In the case of Ely v. Railroad, 129 U. S. 291, the Supreme Court of the United States construed the statutes of Arizona, two sections of which are as follows:. “There shall be in the Territory but one form of civil action for the enforcement or protection of private rights and the redress or prevention of private wrongs.” “An action may be brought by any person against another who claims an estate or interest in said real estate adverse to him, for the purpose of determining such adverse claim.” The complaint in the case last cited was filed by one Ely against the New Mexico & Arizona Railroad Company and others, stating that the plaintiff was the owner in fee of the land in controversy, giving the source of title and describing it, and that the defendants and each of them claimed an estate or interest in and to the said real property adverse to the plaintiff; that the claims of the defendants and each of them were without any right, and that the defendants have no right, title or interest whatever in the lands, and prayed that defendants and each of them be required to set up in nature of his claim if he had any, and that all adverse claims of the defendants be determined by the court, and that by decree it be declared and adjudged that the defendants have no right or interest in the real estate and *450that plaintiff’s title be declared good and valid, and a further prayer that defendants be enjoined and barred from asserting any claim whatever in or to said premises adverse to the plaintiff, and for such other and further relief as agreeable to equity. To this complaint defendants demurred on the ground that the complaint did not state facts sufficient to constitute a cause of action. The demurrer was sustained and judgment given for the defendants, which judgment was affirmed by the Supreme Court of the Territory of Arizona, from which judgment an appeal was taken to the Supreme Court of the United States, which court, after reciting the two sections of the Arizona statutes hereinbefore quoted, stated: “The manifest intent of the statute, as thus amended, is that any person owning real property, whether in possession or not, in which any other person claims an adverse title or interest, may bring an action against him to determine the adverse claim and to quiet the plaintiff’s title. It extends to cases where the plaintiff is out of possession and the defendant is in possession, and in which at common law the plaintiff might have maintained ejectment. An allegation in ordinary and concise terms of the ultimate fact that the plaintiff is the owner in fee is sufficient, without setting out matters of evidence, or what have been sometimes called probative facts, which go to establish that ultimate fact; and an allegation that the defendant claims an adverse estate or interest, is sufficient, without further defining it, to put him to a disclaimer, or to allegation and proof of the estate or interest which he claims, the nature of which must be known to him and may not be known to the plaintiff. These conclusions accord with the decisions of the courts of California and Indiana under similar statutes, from one of which the present statute of Arizona would seem to have been taken. 16 Cal. 220; 60 Ind. 383; 99 Ind. 269.” The court in conclusion says: “The result is that, the complaint in this case is sufficient to authorize the court to determine the *451claim of the defendants and the title of the plaintiff, and also, if the facts proved at the hearing shall justify it, to grant an injunction or other equitable relief,’' This case was reaffirmed in Hammer v. Garfield Mining and Smelting Company, 130 U. S. 291, and cited with approval in Cameron v. U. S., 148 U. S. 305.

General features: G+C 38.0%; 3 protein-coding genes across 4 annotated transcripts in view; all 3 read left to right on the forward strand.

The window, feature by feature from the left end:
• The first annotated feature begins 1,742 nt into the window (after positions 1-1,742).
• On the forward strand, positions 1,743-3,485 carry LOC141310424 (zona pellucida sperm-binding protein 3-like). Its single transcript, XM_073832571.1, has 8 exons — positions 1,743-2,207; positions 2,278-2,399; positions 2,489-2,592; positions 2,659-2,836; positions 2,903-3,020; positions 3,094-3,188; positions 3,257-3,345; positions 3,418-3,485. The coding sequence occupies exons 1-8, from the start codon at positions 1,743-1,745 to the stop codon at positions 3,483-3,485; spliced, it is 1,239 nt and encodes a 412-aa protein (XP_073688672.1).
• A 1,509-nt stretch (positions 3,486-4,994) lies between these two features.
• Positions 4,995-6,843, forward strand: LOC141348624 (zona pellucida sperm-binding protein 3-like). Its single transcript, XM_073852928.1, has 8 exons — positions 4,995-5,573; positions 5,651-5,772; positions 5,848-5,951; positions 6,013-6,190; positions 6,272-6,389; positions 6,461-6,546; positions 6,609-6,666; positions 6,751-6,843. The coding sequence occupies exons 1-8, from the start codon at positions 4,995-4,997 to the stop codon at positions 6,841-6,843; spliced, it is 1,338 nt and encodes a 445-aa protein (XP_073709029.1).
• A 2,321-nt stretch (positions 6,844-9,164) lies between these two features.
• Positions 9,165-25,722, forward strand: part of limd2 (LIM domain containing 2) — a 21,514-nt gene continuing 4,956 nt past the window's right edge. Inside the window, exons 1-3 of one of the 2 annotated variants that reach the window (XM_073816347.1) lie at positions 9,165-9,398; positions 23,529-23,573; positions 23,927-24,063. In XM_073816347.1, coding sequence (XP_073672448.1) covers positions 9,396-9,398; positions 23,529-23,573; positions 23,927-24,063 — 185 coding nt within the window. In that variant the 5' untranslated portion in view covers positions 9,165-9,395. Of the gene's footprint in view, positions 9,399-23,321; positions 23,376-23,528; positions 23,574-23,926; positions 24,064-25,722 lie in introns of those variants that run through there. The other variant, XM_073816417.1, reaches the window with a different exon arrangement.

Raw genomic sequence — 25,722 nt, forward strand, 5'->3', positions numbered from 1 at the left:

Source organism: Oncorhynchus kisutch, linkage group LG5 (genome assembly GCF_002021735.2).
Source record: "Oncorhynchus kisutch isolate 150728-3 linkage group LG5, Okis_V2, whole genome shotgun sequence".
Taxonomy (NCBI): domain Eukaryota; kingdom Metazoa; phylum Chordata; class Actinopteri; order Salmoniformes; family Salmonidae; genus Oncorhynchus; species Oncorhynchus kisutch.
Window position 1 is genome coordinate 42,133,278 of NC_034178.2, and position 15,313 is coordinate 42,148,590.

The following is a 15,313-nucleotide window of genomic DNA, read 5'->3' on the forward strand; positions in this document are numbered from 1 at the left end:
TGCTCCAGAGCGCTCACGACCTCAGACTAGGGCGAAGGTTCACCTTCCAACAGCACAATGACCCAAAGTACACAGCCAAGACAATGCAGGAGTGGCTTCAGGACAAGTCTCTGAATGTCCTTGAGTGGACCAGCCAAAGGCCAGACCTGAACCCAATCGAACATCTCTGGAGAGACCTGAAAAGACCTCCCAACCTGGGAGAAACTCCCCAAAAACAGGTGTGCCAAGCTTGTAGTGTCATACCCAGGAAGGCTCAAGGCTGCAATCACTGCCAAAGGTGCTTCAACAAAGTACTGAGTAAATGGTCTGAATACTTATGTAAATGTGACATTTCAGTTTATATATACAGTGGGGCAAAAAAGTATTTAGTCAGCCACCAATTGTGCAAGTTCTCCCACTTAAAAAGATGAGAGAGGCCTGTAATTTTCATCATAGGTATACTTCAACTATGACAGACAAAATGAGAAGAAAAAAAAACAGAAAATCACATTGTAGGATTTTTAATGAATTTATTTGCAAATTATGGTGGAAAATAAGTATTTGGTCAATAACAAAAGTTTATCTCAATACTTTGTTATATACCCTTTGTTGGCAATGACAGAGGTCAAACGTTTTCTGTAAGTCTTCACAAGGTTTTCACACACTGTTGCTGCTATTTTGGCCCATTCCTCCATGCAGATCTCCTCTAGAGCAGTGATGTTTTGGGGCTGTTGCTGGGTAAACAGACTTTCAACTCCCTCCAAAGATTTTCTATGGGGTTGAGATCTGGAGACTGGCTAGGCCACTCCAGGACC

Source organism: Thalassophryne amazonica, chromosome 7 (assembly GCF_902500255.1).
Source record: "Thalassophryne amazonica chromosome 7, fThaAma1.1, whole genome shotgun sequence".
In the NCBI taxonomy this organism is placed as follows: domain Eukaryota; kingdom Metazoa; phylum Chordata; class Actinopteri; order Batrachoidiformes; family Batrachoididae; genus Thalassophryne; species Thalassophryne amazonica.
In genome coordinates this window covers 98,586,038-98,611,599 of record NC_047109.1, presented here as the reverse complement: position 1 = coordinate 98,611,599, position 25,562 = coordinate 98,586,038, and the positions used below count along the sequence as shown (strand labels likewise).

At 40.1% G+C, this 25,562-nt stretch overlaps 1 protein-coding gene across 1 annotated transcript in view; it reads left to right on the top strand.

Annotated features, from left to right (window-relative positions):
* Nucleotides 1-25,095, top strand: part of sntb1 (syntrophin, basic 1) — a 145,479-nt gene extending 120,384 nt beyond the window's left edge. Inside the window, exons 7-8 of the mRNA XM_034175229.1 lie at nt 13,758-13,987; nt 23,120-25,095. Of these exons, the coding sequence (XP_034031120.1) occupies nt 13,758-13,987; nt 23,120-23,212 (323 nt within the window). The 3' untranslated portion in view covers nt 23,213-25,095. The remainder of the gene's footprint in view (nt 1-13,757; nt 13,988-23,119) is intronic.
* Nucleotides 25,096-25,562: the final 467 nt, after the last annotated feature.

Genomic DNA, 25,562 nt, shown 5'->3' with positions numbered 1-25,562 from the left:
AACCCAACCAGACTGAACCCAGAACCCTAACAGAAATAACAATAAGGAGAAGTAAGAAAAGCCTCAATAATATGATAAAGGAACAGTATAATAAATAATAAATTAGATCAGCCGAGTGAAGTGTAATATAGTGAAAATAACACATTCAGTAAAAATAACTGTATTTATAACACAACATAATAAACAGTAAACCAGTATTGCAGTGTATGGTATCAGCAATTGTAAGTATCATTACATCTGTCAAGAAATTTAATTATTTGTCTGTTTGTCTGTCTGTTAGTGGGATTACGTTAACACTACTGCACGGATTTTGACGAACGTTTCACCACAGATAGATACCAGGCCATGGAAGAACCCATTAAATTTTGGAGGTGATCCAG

These authorities make it very clear that the trial court committed no error in overruling the demurrer. For the reasons given the judgment of the lower court is affirmed and it is so ordered.
McFie, Parker, and Pope, JJ., concur.'
Mills, C. J., having heard the case below and Mann, J., not having heard the argument, took no part in this decision.